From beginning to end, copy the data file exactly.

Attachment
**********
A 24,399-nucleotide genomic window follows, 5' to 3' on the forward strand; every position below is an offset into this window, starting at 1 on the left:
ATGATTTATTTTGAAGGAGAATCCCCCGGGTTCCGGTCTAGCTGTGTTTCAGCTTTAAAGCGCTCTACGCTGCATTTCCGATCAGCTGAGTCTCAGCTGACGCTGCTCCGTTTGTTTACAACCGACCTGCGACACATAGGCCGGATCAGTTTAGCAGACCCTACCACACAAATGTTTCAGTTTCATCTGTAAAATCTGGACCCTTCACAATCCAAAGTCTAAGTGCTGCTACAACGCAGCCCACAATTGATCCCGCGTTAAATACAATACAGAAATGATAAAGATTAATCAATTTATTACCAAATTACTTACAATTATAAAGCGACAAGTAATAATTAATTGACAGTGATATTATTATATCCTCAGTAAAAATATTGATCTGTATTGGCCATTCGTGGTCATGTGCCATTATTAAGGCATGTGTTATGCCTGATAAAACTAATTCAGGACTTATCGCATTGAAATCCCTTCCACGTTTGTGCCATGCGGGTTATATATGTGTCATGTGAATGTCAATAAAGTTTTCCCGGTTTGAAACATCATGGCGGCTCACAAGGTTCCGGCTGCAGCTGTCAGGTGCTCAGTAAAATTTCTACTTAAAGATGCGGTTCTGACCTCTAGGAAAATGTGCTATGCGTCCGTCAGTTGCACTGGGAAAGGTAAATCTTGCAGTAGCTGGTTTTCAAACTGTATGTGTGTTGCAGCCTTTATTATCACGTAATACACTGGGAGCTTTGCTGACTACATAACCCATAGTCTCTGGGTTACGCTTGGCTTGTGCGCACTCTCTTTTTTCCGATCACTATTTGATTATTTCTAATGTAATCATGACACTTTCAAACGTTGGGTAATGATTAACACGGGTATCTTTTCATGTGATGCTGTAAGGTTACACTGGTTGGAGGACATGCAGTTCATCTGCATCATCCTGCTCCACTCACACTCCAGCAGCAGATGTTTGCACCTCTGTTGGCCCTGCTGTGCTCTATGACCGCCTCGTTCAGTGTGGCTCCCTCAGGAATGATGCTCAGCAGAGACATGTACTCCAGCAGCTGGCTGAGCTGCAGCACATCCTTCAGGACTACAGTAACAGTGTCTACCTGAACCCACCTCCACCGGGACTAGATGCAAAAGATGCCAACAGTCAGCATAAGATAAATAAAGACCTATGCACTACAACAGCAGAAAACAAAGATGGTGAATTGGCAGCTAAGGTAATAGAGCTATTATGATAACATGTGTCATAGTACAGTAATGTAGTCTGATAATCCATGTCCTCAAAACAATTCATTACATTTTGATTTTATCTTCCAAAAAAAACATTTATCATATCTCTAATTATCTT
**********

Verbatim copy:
A 24,399-nucleotide genomic window follows, 5' to 3' on the forward strand; every position below is an offset into this window, starting at 1 on the left:
ATGATTTATTTTGAAGGAGAATCCCCCGGGTTCCGGTCTAGCTGTGTTTCAGCTTTAAAGCGCTCTACGCTGCATTTCCGATCAGCTGAGTCTCAGCTGACGCTGCTCCGTTTGTTTACAACCGACCTGCGACACATAGGCCGGATCAGTTTAGCAGACCCTACCACACAAATGTTTCAGTTTCATCTGTAAAATCTGGACCCTTCACAATCCAAAGTCTAAGTGCTGCTACAACGCAGCCCACAATTGATCCCGCGTTAAATACAATACAGAAATGATAAAGATTAATCAATTTATTACCAAATTACTTACAATTATAAAGCGACAAGTAATAATTAATTGACAGTGATATTATTATATCCTCAGTAAAAATATTGATCTGTATTGGCCATTCGTGGTCATGTGCCATTATTAAGGCATGTGTTATGCCTGATAAAACTAATTCAGGACTTATCGCATTGAAATCCCTTCCACGTTTGTGCCATGCGGGTTATATATGTGTCATGTGAATGTCAATAAAGTTTTCCCGGTTTGAAACATCATGGCGGCTCACAAGGTTCCGGCTGCAGCTGTCAGGTGCTCAGTAAAATTTCTACTTAAAGATGCGGTTCTGACCTCTAGGAAAATGTGCTATGCGTCCGTCAGTTGCACTGGGAAAGGTAAATCTTGCAGTAGCTGGTTTTCAAACTGTATGTGTGTTGCAGCCTTTATTATCACGTAATACACTGGGAGCTTTGCTGACTACATAACCCATAGTCTCTGGGTTACGCTTGGCTTGTGCGCACTCTCTTTTTTCCGATCACTATTTGATTATTTCTAATGTAATCATGACACTTTCAAACGTTGGGTAATGATTAACACGGGTATCTTTTCATGTGATGCTGTAAGGTTACACTGGTTGGAGGACATGCAGTTCATCTGCATCATCCTGCTCCACTCACACTCCAGCAGCAGATGTTTGCACCTCTGTTGGCCCTGCTGTGCTCTATGACCGCCTCGTTCAGTGTGGCTCCCTCAGGAATGATGCTCAGCAGAGACATGTACTCCAGCAGCTGGCTGAGCTGCAGCACATCCTTCAGGACTACAGTAACAGTGTCTACCTGAACCCACCTCCACCGGGACTAGATGCAAAAGATGCCAACAGTCAGCATAAGATAAATAAAGACCTATGCACTACAACAGCAGAAAACAAAGATGGTGAATTGGCAGCTAAGGTAATAGAGCTATTATGATAACATGTGTCATAGTACAGTAATGTAGTCTGATAATCCATGTCCTCAAAACAATTCATTACATTTTGATTTTATCTTCCAAAAAAAACATTTATCATATCTCTAATTATCTT